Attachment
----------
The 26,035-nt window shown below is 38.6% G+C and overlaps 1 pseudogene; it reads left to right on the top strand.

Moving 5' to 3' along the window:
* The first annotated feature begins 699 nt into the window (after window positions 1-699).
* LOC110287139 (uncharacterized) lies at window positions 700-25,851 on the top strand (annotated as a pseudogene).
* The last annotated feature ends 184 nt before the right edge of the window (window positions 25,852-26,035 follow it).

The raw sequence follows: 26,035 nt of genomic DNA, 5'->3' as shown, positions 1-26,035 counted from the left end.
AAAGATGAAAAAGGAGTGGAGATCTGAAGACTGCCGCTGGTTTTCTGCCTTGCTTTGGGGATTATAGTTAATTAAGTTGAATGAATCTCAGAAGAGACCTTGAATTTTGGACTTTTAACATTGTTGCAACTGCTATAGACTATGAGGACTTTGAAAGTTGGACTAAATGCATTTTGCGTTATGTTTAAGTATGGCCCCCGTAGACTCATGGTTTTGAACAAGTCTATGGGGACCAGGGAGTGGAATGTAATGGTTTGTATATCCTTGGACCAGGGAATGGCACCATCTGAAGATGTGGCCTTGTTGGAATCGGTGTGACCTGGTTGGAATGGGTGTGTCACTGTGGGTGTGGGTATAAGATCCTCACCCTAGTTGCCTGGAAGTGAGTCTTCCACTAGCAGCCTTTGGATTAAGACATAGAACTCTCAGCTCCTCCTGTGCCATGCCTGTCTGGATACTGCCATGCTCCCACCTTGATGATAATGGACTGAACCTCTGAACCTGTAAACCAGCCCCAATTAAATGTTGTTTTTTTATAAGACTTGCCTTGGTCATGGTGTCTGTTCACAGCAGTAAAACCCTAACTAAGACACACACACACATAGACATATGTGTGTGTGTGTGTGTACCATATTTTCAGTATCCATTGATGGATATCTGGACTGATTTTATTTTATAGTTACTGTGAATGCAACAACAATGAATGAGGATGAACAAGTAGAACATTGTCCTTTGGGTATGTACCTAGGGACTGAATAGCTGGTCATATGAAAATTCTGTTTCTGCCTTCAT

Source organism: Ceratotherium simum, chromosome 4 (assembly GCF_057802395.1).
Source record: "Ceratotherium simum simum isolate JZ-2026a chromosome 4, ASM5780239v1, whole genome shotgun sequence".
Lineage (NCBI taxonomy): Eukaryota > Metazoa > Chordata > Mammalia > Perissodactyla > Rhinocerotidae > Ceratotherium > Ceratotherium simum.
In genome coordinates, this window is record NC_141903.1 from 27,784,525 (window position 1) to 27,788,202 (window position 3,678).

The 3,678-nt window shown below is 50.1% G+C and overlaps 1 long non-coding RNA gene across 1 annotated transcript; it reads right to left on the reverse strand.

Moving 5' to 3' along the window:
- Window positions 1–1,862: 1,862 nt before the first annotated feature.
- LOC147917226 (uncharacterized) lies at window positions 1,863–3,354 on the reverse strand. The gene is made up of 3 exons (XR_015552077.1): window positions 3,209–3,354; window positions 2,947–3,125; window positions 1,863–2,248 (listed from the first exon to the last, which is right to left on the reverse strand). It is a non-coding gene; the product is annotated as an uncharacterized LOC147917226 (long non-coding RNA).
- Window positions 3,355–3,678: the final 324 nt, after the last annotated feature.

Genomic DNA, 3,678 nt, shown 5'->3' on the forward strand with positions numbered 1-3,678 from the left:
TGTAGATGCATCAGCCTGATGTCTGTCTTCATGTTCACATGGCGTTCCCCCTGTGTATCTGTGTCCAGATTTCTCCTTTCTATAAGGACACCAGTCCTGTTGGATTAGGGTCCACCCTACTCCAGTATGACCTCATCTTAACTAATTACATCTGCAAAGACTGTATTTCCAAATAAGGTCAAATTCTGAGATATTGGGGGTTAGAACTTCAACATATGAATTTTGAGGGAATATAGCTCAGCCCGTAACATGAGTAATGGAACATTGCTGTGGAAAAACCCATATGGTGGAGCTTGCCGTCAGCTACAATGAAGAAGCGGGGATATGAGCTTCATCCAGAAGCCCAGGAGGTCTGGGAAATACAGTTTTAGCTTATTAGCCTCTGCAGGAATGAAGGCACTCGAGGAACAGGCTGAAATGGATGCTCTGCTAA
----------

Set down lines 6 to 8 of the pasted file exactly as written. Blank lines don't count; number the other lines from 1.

The raw sequence follows: 26,035 nt of genomic DNA, 5'->3' as shown, positions 1-26,035 counted from the left end.
AAAGATGAAAAAGGAGTGGAGATCTGAAGACTGCCGCTGGTTTTCTGCCTTGCTTTGGGGATTATAGTTAATTAAGTTGAATGAATCTCAGAAGAGACCTTGAATTTTGGACTTTTAACATTGTTGCAACTGCTATAGACTATGAGGACTTTGAAAGTTGGACTAAATGCATTTTGCGTTATGTTTAAGTATGGCCCCCGTAGACTCATGGTTTTGAACAAGTCTATGGGGACCAGGGAGTGGAATGTAATGGTTTGTATATCCTTGGACCAGGGAATGGCACCATCTGAAGATGTGGCCTTGTTGGAATCGGTGTGACCTGGTTGGAATGGGTGTGTCACTGTGGGTGTGGGTATAAGATCCTCACCCTAGTTGCCTGGAAGTGAGTCTTCCACTAGCAGCCTTTGGATTAAGACATAGAACTCTCAGCTCCTCCTGTGCCATGCCTGTCTGGATACTGCCATGCTCCCACCTTGATGATAATGGACTGAACCTCTGAACCTGTAAACCAGCCCCAATTAAATGTTGTTTTTTTATAAGACTTGCCTTGGTCATGGTGTCTGTTCACAGCAGTAAAACCCTAACTAAGACACACACACACATAGACATATGTGTGTGTGTGTGTGTACCATATTTTCAGTATCCATTGATGGATATCTGGACTGATTTTATTTTATAGTTACTGTGAATGCAACAACAATGAATGAGGATGAACAAGTAGAACATTGTCCTTTGGGTATGTACCTAGGGACTGAATAGCTGGTCATATGAAAATTCTGTTTCTGCCTTCAT

Source organism: Ceratotherium simum, chromosome 4 (assembly GCF_057802395.1).